- What long-term impact will COVID19 have on healthcare in India? This is honestly as much a question as it is a speculation, for now at least. We know there is increasing political capital building up over necessary improvements in the state of healthcare in India, people are more aware and concerned, especially since the well off couldn’t just pay their way out of a crisis this time around most shiny private institutions have been requisitioned by the state for COVID duties as well. This idea of we are all truly in this mess together is slowly dawning upon people across classes, at least in this regard is what I feel. However, will we stop paying doctors working in district hospitals 30-40,000 a month after this, valuing their skills and demand for what it is? I can only be hopeful.
But coming back to the main issue here, which is how much of this ad hoc augmentation in medical capacity being done in view of the pandemic is going to stay with us once the pandemic is over? I have tried all I could to put together some numbers, but the fact remains a lot of this ad hoc creation of bed/hospital capacity is temporary plus mostly in semi-permanent structures, at the expense of other routine medical procedures, and not sustainable at all once the complete shift is focus happens over time. Yes, some states indeed have come up with new hospitals, new wards/buildings have been inaugurated, so there has been some augmentation of the capacity of course, but it is still at the margins I feel, and this is something which will start to get clearer over the next year or so.
- Two policy errors which stood out for me during the current crisis: First was definitely not leveraging our existing Primary Heath Care centres at all to augment our capacity in tackling the virus. For example, Delhi has this set of rather renowned Mohalla Clinics, essentially better run, better equipped and better funded Primary Healthcare Centres all across the city. Reports indicate how they were basically closed off for the first month or so during the lockdown and that the healthcare staff there hasn’t been roped in to help augment capacity in their respective local levels just when it’s needed the most at all.
Speaking of the capacity of the system, the second but equally puzzling such oversight seemed to be the decision of not allowing more than 20,000 Indian doctors/medical students, who’ve earned their degrees in medical schools abroad, of joining hospitals in India and helping massively in alleviating the existing capacity constraints we are operating with despite them wanting to.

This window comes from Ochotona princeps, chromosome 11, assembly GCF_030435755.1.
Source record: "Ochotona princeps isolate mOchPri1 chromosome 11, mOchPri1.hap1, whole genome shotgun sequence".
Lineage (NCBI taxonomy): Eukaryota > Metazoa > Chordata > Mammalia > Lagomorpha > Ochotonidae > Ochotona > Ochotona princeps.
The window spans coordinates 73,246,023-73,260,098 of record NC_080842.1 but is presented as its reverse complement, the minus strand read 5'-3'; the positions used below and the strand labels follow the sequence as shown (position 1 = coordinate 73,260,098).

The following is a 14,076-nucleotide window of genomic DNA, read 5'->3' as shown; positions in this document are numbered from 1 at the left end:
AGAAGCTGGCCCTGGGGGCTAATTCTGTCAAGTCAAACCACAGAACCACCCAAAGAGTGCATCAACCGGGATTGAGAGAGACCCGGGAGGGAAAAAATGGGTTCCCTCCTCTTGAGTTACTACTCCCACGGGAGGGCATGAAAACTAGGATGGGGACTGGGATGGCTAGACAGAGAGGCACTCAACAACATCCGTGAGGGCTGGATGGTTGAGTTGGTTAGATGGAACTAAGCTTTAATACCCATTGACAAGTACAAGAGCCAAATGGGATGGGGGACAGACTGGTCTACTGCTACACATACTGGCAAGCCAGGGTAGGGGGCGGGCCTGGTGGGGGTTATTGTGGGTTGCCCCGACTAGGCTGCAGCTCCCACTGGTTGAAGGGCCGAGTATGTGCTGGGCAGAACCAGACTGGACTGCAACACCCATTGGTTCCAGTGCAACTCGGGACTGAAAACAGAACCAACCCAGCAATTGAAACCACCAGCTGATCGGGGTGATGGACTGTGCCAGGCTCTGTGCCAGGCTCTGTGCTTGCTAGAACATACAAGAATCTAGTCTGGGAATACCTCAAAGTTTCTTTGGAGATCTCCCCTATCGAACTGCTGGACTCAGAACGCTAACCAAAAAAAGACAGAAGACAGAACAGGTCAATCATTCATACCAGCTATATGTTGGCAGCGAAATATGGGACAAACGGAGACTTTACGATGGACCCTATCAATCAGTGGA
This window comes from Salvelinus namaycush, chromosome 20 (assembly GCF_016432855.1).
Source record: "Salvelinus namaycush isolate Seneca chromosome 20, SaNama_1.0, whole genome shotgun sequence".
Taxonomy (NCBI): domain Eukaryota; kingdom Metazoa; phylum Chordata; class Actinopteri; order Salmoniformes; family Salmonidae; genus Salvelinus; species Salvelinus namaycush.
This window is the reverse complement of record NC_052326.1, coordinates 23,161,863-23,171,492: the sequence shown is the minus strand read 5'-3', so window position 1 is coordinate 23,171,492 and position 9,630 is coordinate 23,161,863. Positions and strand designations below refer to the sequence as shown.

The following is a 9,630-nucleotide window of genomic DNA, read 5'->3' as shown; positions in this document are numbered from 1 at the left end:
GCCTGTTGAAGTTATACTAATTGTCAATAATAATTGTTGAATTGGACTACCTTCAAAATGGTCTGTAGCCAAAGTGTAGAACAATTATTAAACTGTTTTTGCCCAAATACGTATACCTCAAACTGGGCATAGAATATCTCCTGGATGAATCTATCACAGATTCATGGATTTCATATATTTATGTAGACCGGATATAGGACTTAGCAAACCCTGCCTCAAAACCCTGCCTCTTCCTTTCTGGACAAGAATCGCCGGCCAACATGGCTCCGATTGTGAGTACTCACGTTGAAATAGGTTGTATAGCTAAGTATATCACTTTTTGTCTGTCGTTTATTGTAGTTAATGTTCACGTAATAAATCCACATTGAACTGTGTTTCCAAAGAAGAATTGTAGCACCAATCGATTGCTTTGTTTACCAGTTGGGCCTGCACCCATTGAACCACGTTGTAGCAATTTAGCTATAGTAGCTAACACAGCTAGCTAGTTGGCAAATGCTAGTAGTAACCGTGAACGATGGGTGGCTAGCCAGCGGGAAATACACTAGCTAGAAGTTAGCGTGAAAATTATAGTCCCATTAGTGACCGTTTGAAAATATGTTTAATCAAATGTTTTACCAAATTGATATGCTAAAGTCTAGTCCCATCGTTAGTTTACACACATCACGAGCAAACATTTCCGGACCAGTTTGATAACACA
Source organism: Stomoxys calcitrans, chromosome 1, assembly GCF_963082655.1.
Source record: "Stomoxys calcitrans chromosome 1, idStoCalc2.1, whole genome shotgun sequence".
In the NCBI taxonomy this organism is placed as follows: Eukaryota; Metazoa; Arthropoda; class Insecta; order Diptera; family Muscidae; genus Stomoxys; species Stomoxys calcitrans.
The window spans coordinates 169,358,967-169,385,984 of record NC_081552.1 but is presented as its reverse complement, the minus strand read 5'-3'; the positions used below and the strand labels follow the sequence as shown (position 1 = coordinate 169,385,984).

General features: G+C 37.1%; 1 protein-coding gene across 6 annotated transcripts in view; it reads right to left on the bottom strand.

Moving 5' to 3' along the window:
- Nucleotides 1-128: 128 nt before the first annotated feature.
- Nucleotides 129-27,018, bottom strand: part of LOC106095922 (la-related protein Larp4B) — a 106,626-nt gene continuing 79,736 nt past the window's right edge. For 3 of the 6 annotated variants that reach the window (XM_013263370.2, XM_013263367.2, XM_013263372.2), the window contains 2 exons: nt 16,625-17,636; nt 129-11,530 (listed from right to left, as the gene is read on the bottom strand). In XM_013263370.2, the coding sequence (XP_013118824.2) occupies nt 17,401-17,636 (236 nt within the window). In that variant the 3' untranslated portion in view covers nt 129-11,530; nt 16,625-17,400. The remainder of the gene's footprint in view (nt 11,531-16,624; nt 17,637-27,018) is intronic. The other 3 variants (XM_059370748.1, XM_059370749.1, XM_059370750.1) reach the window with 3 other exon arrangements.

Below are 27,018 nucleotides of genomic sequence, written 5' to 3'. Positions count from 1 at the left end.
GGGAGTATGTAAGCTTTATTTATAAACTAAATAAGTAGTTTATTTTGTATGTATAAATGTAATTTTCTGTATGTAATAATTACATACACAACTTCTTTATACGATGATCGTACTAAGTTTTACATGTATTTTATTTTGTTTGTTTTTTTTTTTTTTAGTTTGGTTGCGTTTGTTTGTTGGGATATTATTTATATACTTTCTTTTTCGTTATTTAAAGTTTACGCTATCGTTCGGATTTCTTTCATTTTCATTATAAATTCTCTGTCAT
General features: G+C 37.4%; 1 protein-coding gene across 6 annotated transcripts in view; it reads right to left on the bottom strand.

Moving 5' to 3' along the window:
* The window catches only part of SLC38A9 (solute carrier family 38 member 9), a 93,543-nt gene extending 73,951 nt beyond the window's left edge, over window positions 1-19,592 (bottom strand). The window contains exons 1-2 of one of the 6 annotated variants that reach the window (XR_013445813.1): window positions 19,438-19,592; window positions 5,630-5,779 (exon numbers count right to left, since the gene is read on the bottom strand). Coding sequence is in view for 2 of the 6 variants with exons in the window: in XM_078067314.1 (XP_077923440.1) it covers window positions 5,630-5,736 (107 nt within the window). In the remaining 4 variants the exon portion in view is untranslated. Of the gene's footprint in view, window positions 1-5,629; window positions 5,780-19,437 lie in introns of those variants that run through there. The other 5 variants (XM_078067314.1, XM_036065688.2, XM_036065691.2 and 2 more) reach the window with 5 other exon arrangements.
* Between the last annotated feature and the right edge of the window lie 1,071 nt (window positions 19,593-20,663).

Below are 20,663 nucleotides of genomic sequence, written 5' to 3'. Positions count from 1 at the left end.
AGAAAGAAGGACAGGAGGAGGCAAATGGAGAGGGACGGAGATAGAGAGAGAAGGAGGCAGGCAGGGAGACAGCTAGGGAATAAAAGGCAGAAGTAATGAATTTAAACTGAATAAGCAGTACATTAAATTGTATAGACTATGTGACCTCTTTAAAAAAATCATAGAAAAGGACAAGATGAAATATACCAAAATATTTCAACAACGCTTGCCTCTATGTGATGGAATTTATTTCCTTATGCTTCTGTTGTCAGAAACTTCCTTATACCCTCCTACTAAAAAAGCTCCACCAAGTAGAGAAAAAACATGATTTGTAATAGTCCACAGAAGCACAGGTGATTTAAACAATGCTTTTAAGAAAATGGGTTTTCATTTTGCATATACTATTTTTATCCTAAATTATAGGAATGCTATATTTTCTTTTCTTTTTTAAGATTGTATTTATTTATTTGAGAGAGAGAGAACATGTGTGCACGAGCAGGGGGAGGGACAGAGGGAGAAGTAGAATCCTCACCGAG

- This is just a thought bubble: Okay so according to WHO: health is a state of complete physical, mental and social well-being and not merely the absence of disease or infirmity. It is, de facto, the quality of human health upon which the realisation of life goals and objectives of a person, the community or nation as a whole depends. Health is a multi-dimensional phenomenon. It is both an end and a means of development strategy. The relationship between health and development is mutually reinforcing- while health contributes to economic development, economic development, in turn, tends to improve the health status of the population in a country.
My point here is to ask you that what do you think, what the emergent and upcoming challenges within the broader ambit of healthcare are that we’d have to face up to sooner rather than later? The above tweet and news link bring to my mind this set of thought. For example, in some regards health and safety of a population is being weaponised by some states. There is this whole swathe of a newer, equally important set of the phenomenon we are to tackle as a society, be it mental health, greater need for preventive care, awareness on hygiene, increased immunisation, managing patient data and privacy since more and more is being generated and recorded with every passing day, increasing geo-politicisation of healthcare (hydroxychloroquine being the best example for this), the unbounded potential that biotech holds to completely alter our fundamental assumptions about our anatomical functioning etc.
I’d love to hear your thoughts on this essay more broadly, and this concluding set of questions more specifically. Also do let me know if you’d want me to write on any of these in greater details sometime soon.
Thank you for reading!
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The views expressed in this article are the author's own.